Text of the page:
A Formal Analysis of Metal Gear Solid 2

James Clinton Howell


MGS2 featured more variations upon MGS1’s forms than have been covered in this essay. Raiden’s search for Ames among the hostages recalled Snake’s search for Meryl among the Genome soldiers. Sea lice made Raiden’s rations unusable just as ice had made Snake’s unusable in MGS1, and the player had to solve each problem by manipulating his inventory. However, this essay has limited its focus to illustrate how MGS2 denied the player’s expectations as a formal affirmation of its narrative themes.

MGS2 created an unwelcome dramatic experience as it gradually disorganized MGS1’s familiar forms. These gestures would have been empty had MGS2 not used its form to support its theme: the nature of cultural memory. MGS2’s script had dwelled upon issues relating to the cultural remembrance of individual legacies, and MGS2’s form had showed the futility of culturally remembered solutions to formally similar problems. Raiden and the player had both inherited MGS1, but neither could relive the emotional reality that those forms had implied.

MGS2 addressed the problems we encounter when we try to relive our cultural memories in spite of our individual identities. Solidus Snake had named his terrorist organization “the Sons of Liberty,” a direct reference to the historical Sons of Liberty who had terrorized the British colonial presence during the American Revolution. Solidus failed because he had harnessed the power of a cultural memory—a myth of defiance—to deal with his present-day problems. Excessive loyalty to inherited myths will make us predictable, and conspirators had manipulated Solidus precisely because they understood the cultural memory that had given form to his actions.

The player and Raiden had similarly failed when they used their shared memory of MGS1 to react to MGS2’s emergencies. MGS2 had selectively jumbled MGS1’s formal elements to provoke the player’s narrative and gameplay expectations, and the player failed to relive the drama he remembered from MGS1. MGS2 denied access to the myth. The form dramatized the game’s spin upon its theme: each generation must move beyond its romantic ideals of the past and handle similar modern problems their own way.

These issues relate to America today. Our Founding Fathers won their freedom through economic and political terrorism similar to the tactics used by contemporary religious extremists. The Boston Tea Party and 9-11 differ mainly in scale and casualties: both were literal attacks against symbols that represented their enemies’ economic power. Since 9-11, we have seen the scandal and deception that arose when political leaders used the myth of righteous American violence to lead us fallaciously into war. As long as we live in a world with conflicting international interests, we will live with the problems that our Founding Fathers handled in their way, but we cannot let the myth that grew from their actions dominate our imagination.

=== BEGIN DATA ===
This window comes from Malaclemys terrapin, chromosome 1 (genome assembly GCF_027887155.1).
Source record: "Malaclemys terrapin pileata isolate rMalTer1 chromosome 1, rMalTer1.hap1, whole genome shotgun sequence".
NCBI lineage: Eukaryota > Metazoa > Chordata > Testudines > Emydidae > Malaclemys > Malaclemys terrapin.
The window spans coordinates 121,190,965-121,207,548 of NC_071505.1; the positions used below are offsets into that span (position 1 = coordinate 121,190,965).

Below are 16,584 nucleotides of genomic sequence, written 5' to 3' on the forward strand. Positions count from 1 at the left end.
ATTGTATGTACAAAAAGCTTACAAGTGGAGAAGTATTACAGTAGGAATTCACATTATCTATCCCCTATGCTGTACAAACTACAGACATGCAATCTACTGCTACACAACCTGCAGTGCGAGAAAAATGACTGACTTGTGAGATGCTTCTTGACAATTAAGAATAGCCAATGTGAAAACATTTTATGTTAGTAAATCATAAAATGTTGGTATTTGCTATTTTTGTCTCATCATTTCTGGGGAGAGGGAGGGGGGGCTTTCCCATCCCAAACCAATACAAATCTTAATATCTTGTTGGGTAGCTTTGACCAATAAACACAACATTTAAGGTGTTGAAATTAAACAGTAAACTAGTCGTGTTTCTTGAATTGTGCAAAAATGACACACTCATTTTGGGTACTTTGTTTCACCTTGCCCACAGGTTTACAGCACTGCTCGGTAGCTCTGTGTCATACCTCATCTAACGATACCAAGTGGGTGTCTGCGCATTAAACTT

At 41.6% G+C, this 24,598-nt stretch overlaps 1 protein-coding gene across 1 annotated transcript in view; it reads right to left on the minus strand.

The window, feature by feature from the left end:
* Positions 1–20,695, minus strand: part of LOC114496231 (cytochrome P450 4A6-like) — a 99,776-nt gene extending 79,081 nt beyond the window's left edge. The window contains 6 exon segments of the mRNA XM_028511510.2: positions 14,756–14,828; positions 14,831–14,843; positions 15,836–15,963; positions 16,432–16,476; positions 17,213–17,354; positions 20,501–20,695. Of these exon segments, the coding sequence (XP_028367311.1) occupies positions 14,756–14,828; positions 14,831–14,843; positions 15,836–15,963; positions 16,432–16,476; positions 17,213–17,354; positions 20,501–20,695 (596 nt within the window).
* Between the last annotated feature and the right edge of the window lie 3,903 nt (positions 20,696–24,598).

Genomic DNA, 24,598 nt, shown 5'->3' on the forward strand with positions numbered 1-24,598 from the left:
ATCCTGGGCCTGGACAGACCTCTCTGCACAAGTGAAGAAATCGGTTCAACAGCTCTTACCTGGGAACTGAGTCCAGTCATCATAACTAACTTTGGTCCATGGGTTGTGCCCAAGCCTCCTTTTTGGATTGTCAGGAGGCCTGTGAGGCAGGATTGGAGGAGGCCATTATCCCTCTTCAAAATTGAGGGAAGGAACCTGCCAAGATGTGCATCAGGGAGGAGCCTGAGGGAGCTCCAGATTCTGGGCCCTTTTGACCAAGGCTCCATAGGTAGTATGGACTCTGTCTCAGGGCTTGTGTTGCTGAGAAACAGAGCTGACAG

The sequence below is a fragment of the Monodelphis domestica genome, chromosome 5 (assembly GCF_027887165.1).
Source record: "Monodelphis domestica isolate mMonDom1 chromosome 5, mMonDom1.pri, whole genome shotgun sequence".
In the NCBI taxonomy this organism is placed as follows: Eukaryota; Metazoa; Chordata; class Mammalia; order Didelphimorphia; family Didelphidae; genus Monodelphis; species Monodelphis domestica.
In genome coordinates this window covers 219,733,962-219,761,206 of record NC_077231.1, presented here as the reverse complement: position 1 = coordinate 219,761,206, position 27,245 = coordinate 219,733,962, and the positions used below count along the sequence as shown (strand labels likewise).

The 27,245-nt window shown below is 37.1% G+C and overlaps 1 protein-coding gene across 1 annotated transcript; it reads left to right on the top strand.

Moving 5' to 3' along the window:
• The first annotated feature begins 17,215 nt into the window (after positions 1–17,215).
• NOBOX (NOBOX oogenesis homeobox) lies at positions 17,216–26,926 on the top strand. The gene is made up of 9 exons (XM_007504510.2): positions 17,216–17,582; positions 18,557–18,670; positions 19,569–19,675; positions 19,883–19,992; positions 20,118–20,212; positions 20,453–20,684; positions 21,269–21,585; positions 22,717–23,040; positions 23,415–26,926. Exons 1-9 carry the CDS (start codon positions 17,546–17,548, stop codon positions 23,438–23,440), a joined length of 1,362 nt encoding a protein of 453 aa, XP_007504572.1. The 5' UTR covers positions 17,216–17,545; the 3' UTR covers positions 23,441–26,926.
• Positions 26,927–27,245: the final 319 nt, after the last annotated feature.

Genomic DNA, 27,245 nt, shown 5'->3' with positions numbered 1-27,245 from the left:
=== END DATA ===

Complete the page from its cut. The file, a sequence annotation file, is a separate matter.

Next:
But let’s return our sights to the microcosm of the videogame subculture. 

Players still complain about Raiden, and they still complain about the quality of MGS2’s script. The persistence of these gripes suggests that we lack the ability to regard games as formal rather than narrative experiences. The gripe that MGS2 is more movie than game falls through because a close look at MGS2 reveals its form as a videogame that deliberately frustrated the player through the medium’s interactivity.

MGS2’s form paralleled its content. It is an excellent example of an object that rises above the novelty of its medium. 

Poetry uses linguistic structure to create forms that abstractly embody, support, and express semantic content. In this way, it changes the rhythms and sounds of human speech from mere jingling into something divine. 

MGS2 is one of the few videogames that elevates the medium above the mere jingling of entertainment.

MGS2’s defenders have attacked the game’s critics by claiming that they “just don’t understand the plot.” Those critics then respond that MGS2’s script isn’t very good.

No, its script isn’t as good as MGS1’s. It’s not supposed to be.

The key to MGS2 isn’t its script or its narrative, but the form that both ultimately serve.

James Clinton Howell
July 2007

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